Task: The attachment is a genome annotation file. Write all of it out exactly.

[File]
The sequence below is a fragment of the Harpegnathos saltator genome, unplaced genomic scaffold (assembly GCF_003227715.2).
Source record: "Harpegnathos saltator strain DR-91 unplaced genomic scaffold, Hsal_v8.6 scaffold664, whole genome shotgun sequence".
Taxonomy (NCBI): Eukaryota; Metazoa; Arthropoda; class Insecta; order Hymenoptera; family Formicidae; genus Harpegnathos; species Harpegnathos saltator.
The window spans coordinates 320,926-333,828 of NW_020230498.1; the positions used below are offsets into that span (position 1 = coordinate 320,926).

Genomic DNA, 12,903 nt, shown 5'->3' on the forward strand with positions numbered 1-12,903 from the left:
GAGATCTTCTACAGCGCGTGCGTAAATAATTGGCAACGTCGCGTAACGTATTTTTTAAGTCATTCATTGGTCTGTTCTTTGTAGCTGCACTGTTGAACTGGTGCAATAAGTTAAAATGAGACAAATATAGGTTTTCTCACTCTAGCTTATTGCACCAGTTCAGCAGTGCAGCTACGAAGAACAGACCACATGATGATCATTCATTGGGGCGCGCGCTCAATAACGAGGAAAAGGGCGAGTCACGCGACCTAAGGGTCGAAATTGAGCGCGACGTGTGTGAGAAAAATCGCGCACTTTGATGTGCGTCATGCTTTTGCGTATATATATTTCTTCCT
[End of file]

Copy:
The sequence below is a fragment of the Harpegnathos saltator genome, unplaced genomic scaffold (assembly GCF_003227715.2).
Source record: "Harpegnathos saltator strain DR-91 unplaced genomic scaffold, Hsal_v8.6 scaffold664, whole genome shotgun sequence".
Taxonomy (NCBI): Eukaryota; Metazoa; Arthropoda; class Insecta; order Hymenoptera; family Formicidae; genus Harpegnathos; species Harpegnathos saltator.
The window spans coordinates 320,926-333,828 of NW_020230498.1; the positions used below are offsets into that span (position 1 = coordinate 320,926).

Genomic DNA, 12,903 nt, shown 5'->3' on the forward strand with positions numbered 1-12,903 from the left:
GAGATCTTCTACAGCGCGTGCGTAAATAATTGGCAACGTCGCGTAACGTATTTTTTAAGTCATTCATTGGTCTGTTCTTTGTAGCTGCACTGTTGAACTGGTGCAATAAGTTAAAATGAGACAAATATAGGTTTTCTCACTCTAGCTTATTGCACCAGTTCAGCAGTGCAGCTACGAAGAACAGACCACATGATGATCATTCATTGGGGCGCGCGCTCAATAACGAGGAAAAGGGCGAGTCACGCGACCTAAGGGTCGAAATTGAGCGCGACGTGTGTGAGAAAAATCGCGCACTTTGATGTGCGTCATGCTTTTGCGTATATATATTTCTTCCT